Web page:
_Daniel Hayes _______+ | (1716 - 1786) m 1724 _Ezekiel Hayes ______|_Abigail Hayes ______ | (1724 - 1807) m 1749 (1723 - 1813) _Rutherford Hayes ________________| | (1756 - 1836) | | | _John Russell _______+ | | | (1686 - 1757) | |_Rebecca Russell ____|_Rebecca Towbridge __ | (1722 - 1773) m 1749 (1686 - 1757) _Rutherford Hayes ___| | (1787 - 1822) m 1813| | | _John Smith _________+ | | | (1696 - 1784) m 1727 | | _Israel Smith _______|_Elizabeth Smith ____ | | | (1739 - 1811) (1703 - 1778) | |_Chloe Smith _____________________| | (1762 - 1847) | | | _Isaac Chandler _____+ | | | (1717 - 1787) | |_Abigail Chandler ___|_Abigail Hale _______ | (1741 - 1791) (1718 - ....) | |--Sarah Sophia Hayes | (1817 - 1821) | _John Birchard ______+ | | (1705 - 1778) | _Roger Cornwall _____|_Mary Baldwin _______ | | (1730 - 1778) (1696 - 1787) | _Roger (alias Birchard) Cornwall _| | | (1762 - 1805) | | | | _Joseph Jacobs ______+ | | | | (1705 - 1790) m 1728 | | |_Sarah Jacobs _______|_Mary Storrs ________ | | (1735 - ....) (1710 - ....) |_Sophia Birchard ____| (1792 - 1866) m 1813| | _Nathaniel Austin ___+ | | (1678 - 1760) m 1701 | _Daniel Austin ______|_Abigail Hovey ______ | | (1720 - 1804) m 1749 (1681 - 1764) |_Drusilla Austin _________________| (1762 - 1813) | | _____________________ | | |_Abigail Phelps _____|_____________________ (1731 - 1816) m 1749
Much research has been done to connect Walter to an ancestral family.Some believe his family was connected to Sir Anthony Palmer -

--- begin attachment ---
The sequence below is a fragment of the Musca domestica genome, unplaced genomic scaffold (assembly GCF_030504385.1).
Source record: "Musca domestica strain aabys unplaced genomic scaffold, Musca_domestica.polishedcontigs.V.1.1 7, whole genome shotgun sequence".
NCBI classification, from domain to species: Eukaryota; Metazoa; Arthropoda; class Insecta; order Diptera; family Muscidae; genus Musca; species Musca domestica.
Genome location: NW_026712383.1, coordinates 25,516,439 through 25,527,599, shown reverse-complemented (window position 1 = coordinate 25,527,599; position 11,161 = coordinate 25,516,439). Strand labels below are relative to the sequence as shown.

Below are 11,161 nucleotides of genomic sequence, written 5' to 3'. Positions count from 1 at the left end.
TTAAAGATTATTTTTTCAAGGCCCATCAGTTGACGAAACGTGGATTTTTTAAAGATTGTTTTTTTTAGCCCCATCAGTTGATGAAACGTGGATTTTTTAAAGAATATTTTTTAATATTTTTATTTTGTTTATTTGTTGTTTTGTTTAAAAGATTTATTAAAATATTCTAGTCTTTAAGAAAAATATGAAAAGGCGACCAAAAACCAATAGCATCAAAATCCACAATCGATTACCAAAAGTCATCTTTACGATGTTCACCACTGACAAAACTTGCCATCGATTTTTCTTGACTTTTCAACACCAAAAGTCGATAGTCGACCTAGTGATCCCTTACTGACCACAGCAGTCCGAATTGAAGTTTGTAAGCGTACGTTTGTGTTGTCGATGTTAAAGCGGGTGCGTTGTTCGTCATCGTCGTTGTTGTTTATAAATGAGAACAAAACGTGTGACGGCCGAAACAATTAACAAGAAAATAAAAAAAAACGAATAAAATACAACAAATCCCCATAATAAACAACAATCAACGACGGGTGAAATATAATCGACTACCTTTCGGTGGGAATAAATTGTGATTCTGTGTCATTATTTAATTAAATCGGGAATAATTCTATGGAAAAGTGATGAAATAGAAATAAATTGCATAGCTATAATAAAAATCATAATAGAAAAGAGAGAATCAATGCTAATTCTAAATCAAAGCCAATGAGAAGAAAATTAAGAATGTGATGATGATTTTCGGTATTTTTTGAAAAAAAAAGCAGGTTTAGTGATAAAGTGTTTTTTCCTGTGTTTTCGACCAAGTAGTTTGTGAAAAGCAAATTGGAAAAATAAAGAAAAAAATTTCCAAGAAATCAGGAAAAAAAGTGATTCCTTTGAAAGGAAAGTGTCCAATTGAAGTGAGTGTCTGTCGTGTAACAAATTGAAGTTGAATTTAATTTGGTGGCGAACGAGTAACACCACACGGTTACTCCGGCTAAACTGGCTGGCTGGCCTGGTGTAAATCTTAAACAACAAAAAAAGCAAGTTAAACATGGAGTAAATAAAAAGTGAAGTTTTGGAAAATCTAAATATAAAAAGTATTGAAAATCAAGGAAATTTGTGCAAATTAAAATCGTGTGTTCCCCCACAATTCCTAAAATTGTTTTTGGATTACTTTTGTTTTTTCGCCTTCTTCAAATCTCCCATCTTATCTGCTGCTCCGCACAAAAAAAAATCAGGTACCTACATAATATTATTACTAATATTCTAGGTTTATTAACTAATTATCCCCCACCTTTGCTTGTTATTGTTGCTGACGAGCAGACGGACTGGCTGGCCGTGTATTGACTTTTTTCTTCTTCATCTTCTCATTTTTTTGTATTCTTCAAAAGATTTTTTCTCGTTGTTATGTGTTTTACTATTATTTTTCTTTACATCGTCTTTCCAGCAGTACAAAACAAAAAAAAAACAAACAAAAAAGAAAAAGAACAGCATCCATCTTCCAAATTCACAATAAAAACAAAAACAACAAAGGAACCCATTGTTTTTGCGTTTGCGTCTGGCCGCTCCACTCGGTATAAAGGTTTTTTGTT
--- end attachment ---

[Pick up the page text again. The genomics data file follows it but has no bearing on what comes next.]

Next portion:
others believe John Palmer of Angmering may be Walter's ancestry. Manyrecords needed for proof have been destroyed or are missing and anyrecords discovered have probably disproved any possibilities.
We have recorded a Walter Palmer and Elizabeth Carter as parentsaccording to the Walter Palmer Society. And, for interested researcherscontinuing to link Walter to the John Palmer of Angmering family, we haveadded a "!PLACE MARK!" connection from John's family to the Walter Palmernow considered to be Walter's father.
2. Walter Palmer, seeking religious freedom, sailed from Gravesend,Kent,England with his five children and Abraham Palmer(believed to be hisbrother) arriving in Salem, Massachusetts in June of 1629 in the "FourSisters", one of a fleet of six ships that also included the "Talbot","Lyons Whelp", "George Bonaventure", "Lyon", and "The Mayflower" (of the1620 Pilgrimage). He initially went to Mishawum (Charlestown),Massachusetts where he was listed in the town records as one of the earlysettlers as follows: Reverend Francis Bright, Engineer Thomas Graves,Ralph Sprague, Richard Sprague, William Sprague, John Meech, Simon Hoyte,Abraham Palmer, Walter Palmer, Nicholas Stowers, John Stickline, andoriginal settler (1625) Thomas Walford. Walter, with his brother Abraham,were made Freemen of Massachusetts in 1634. In 1643 he later moved toSeakonk (Rehoboth), Massachusetts where he, William Chesebrough, RichardWright of Braintree, and Alexander Winchester,were the founders. Of theseRichard Wright was the dominant man. Walter joined William Chesebrough in1652 in Stonington where he was one of the three early settlers to followWilliam. He settled on the east bank of the Wequetequock Cove
3. Walter was called a non-conformist, he had strong religiousconvictions which were contrary to the established Church of England.He
felt the church had erred in continuing with the pageantry and formalityof the Roman Church instead of returning to the simplicity of the earlyChristian Churches as they had been during their first three hundredyears. This could be the reason no baptisms of his first five childrencould be found in England. He was a large man -- said to have been 6' to6' 5", weighing 200 to 300 lbs. He was also a man ofhighintegrity,honesty and ability -- these traits were passed on to hischildren. His sons carried on in the same manner, assumingresponsibilities, serving as civic officers, becoming church members andsome even became deacons of the Church.
4. From page 378, Volume III of Colonial Families of the United States ofAmerica: